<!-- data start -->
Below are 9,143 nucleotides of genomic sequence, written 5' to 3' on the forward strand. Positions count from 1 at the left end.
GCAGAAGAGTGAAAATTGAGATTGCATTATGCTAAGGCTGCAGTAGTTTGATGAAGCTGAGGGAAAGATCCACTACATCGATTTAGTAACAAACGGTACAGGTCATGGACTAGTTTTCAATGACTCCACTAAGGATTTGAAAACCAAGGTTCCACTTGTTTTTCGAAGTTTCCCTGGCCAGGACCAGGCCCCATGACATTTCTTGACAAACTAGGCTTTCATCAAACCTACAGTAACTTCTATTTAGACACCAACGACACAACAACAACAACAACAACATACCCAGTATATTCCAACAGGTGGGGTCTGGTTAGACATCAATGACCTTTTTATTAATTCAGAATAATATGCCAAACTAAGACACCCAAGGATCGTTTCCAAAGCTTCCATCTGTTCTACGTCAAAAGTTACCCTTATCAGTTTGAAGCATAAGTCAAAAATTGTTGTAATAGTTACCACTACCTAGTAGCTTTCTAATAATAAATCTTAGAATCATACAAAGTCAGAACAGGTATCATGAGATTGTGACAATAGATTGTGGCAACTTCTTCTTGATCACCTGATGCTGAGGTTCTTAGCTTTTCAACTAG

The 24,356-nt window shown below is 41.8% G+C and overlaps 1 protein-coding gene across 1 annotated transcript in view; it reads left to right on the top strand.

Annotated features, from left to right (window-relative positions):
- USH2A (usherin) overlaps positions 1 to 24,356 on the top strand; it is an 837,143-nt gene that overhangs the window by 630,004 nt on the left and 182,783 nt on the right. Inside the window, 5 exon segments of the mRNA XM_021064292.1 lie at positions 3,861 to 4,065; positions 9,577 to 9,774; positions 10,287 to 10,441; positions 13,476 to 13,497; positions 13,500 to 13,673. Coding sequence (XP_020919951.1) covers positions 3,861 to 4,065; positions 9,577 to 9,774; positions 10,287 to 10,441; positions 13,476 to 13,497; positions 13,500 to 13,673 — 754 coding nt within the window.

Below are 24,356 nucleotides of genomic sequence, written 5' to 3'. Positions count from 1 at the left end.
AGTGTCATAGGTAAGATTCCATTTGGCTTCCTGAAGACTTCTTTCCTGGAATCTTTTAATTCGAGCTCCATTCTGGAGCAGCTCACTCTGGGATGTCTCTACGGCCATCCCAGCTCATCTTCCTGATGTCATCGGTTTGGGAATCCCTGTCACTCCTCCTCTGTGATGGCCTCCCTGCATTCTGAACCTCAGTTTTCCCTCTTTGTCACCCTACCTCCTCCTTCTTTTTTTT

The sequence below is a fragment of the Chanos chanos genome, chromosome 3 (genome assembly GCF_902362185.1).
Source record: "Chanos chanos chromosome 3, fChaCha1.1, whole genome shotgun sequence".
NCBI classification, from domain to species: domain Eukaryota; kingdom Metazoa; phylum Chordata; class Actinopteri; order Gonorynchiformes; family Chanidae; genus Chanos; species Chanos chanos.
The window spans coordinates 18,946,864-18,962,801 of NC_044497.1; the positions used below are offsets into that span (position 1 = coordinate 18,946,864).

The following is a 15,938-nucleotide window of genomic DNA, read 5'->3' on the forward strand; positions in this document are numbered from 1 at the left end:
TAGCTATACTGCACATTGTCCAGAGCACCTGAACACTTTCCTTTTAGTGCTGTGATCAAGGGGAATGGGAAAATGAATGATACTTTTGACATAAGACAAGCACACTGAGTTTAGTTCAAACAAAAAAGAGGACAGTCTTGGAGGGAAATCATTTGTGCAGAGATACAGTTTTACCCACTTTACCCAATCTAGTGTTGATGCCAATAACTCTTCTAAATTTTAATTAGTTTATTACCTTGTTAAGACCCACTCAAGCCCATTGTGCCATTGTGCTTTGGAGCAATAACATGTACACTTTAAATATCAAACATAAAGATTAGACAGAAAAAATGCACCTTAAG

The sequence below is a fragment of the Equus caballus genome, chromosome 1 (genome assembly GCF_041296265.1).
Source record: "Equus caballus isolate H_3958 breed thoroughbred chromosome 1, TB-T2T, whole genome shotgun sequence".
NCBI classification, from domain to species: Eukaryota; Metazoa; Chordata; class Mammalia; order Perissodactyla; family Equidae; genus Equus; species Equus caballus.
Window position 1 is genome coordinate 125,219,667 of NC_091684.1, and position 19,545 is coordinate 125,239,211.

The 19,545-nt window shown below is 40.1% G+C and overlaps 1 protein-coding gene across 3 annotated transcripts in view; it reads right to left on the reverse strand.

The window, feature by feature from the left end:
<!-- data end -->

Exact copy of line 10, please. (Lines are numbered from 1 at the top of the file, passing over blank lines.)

NCBI classification, from domain to species: domain Eukaryota; kingdom Metazoa; phylum Chordata; class Actinopteri; order Gonorynchiformes; family Chanidae; genus Chanos; species Chanos chanos.